For many Texas property owners, the first notice they get that their land is being considered for condemnation is in the form of a “right of entry” request to allow access for surveyors or other personnel onto their property.
When TxDOT or some other entity with the power of eminent domain in Texas selects a property for condemnation, one of the first steps in the process is to ask the property’s owner for the right to enter their property to conduct a professional survey of their land.
In order to acquire property through the legal exercise of eminent domain authority, the condemning entity must first adequately and clearly define the location of that property. This is accomplished by conducting a survey of the property to accurately locate, describe and map the boundaries and corners of the selected parcel of land, providing the necessary data to prepare a comprehensive legal description of the property. The survey results will serve as the basis for any appraisals and offers to purchase land.
Right of Entry Request in Texas
Unlike some other states, Texas’ eminent domain laws do not include any right to entry statutes. This means the condemning authority must ask permission from the property owner to conduct a survey of the land being considered for acquisition. In eminent domain cases involving TxDOT, this takes the form of a “Request for Right of Entry for Land Surveying” letter sent to property owners.
Can a property owner refuse to give them access? Absolutely. However, this usually won’t stop the survey and won’t stop the condemnation process from moving forward. The right to enter a property arises as soon as the condemnation entity first proposes to acquire the land, assuming the entity has the power of eminent domain. Texas law allows an entity with the power of eminent domain to obtain a temporary or permanent restraining order preventing the landowner from interfering with the survey.
It is important to contact an experienced eminent domain attorney as soon as you receive a right of entry request to be sure that you should allow the survey and to protect your rights. Any time any entity or person without an ownership interest in your property wants to enter it, there are many items to consider and experienced eminent domain attorneys can help you with this.
The Survey Isn’t the End of the Process – It’s Only the Beginning
Just because you are forced to allow a survey to take place doesn’t mean you’ve lost your case. There are many different ways for you to protect your property rights and these come into play even at the early surveying point of the process.
Only entities with legal condemnation authority can force you to allow a survey on your land. Before you give permission for a survey of your land, check with a Texas property rights attorney. Though you likely won’t be able to stop the survey, it is important to be guided through the various implications of executing a right of entry form and be sure you and your property are adequately protected.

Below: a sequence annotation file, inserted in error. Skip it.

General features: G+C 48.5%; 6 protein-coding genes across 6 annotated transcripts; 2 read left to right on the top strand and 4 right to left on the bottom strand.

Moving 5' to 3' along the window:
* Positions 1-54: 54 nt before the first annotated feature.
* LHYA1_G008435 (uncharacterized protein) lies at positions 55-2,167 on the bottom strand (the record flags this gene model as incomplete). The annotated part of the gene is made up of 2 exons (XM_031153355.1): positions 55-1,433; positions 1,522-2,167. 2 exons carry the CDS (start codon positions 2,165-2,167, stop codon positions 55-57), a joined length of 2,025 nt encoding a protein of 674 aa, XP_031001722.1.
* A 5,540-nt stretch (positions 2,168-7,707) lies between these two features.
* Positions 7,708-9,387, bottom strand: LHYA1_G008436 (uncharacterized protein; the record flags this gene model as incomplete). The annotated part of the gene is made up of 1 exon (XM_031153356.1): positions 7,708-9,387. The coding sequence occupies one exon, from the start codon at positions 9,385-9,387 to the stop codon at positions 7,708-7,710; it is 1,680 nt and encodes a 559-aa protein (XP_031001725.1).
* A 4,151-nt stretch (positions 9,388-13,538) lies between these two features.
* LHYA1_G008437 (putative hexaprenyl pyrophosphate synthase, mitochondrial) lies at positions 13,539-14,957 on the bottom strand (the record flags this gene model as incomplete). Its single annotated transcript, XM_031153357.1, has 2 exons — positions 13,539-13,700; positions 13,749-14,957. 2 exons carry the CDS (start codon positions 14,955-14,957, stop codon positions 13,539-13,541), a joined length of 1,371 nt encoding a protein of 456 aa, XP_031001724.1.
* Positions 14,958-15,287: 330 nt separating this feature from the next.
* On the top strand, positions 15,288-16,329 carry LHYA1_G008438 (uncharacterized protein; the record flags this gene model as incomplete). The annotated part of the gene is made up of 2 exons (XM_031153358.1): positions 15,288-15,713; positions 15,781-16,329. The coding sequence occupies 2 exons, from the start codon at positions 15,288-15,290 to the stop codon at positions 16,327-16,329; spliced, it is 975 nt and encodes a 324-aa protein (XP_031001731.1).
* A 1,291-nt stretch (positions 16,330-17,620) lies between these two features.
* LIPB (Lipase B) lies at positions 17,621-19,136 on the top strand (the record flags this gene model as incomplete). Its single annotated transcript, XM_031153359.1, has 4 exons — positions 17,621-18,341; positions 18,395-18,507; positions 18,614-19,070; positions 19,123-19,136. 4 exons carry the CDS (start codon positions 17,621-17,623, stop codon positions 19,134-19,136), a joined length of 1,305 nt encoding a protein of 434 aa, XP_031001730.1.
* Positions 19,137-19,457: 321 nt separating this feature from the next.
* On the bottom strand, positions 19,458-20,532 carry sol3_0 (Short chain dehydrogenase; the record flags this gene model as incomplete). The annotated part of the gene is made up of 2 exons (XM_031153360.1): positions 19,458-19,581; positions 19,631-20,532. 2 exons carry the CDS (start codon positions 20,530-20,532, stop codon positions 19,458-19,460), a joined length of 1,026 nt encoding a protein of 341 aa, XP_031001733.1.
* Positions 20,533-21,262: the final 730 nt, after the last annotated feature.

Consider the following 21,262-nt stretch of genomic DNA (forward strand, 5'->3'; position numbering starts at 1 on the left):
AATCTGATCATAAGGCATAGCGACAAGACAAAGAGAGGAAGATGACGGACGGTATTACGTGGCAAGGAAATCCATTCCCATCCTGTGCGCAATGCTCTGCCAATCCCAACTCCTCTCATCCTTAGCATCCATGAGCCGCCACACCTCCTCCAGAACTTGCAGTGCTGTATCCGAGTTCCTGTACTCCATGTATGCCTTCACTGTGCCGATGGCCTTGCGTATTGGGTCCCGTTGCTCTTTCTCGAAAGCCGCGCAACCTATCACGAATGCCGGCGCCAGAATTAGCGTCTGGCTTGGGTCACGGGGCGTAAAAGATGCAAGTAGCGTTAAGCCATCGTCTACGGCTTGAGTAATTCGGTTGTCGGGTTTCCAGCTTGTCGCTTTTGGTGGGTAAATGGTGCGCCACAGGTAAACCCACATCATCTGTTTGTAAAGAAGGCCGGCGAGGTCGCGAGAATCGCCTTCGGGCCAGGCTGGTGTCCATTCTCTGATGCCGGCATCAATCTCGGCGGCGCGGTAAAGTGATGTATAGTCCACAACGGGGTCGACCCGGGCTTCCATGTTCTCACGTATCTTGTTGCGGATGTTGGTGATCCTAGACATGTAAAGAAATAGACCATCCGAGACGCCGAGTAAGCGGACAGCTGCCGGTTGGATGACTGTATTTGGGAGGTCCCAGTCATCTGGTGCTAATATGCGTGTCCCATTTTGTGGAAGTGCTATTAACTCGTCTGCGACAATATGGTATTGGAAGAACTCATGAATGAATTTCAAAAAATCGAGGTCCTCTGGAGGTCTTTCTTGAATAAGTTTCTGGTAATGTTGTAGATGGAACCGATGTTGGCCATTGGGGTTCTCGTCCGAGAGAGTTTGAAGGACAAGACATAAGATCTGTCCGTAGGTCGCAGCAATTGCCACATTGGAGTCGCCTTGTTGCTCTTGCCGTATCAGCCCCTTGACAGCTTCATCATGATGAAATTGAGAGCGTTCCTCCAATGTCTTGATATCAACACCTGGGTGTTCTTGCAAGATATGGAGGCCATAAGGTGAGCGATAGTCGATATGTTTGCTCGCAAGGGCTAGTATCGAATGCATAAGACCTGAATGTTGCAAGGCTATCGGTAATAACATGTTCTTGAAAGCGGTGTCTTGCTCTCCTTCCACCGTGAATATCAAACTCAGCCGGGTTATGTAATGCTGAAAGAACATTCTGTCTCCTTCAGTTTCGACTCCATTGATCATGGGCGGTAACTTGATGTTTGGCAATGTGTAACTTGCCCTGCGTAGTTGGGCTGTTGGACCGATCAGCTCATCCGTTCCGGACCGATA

Answers to Your Questions About Eminent Domain in Texas
Not to be confused with declaring a building condemned because it is unlivable, condemnation is the process by which the government takes private land for public use. This is also known as eminent domain. Some examples of eminent domain projects might be highways, gas or water lines, or even parks.
The government ultimately has the power to seize property under eminent domain laws. But they also have the power to authorize private companies to exercise this power as well. Making sure the entity requesting your land has the authority to do so is one of the first questions you’ll need answered.
If you can prove that an eminent domain entity has not met all of the requirements under condemnation laws, then it is possible to stop an eminent domain acquisition. This is difficult, but not impossible. The main requirements that must be met are:
• The entity making the request must have the right to make that request
• The land must be acquired for public use
• You have been fairly compensated for your property
Dawson & Sodd Highlighted Case Results
Dawson & Sodd have helped many landowners secure outstanding case results over the years, including some high profile cases. For example, we helped landowners living in the location of the proposed Ballpark at Arlington (home of the Texas Rangers) increase their compensation from an initial collective offer of only $600,000 to a net compensation of $5 million.
In addition to negotiating settlements, our attorneys are also well known for trial victories. For instance, in the case of a ranch owner whose large and productive ranch was repeatedly flooded by water releases from an upstream lake, our attorneys turned a final offer of $200,000 from the condemning entity into a $34.2 million dollar jury verdict that was upheld by the Texas Supreme Court. The net recovery to the landowners was $21.9 million after legal fees and litigation, trial, and appellate expenses.
We Fight for the Rights of Texas Property Owners
The first thing any land owner should do after receiving a right of entry request is to speak with an attorney who is experienced in condemnation cases. The Texas eminent domain lawyers at Dawson & Sodd possess the expertise, knowledge and resources to guide you through every step of the process and ensure you get a fair deal for your land.
If you find yourself faced with the process of losing your property, please call Dawson & Sodd without delay. Our law firm has represented property owners in eminent domain cases all over the state of Texas, and we can help you, too.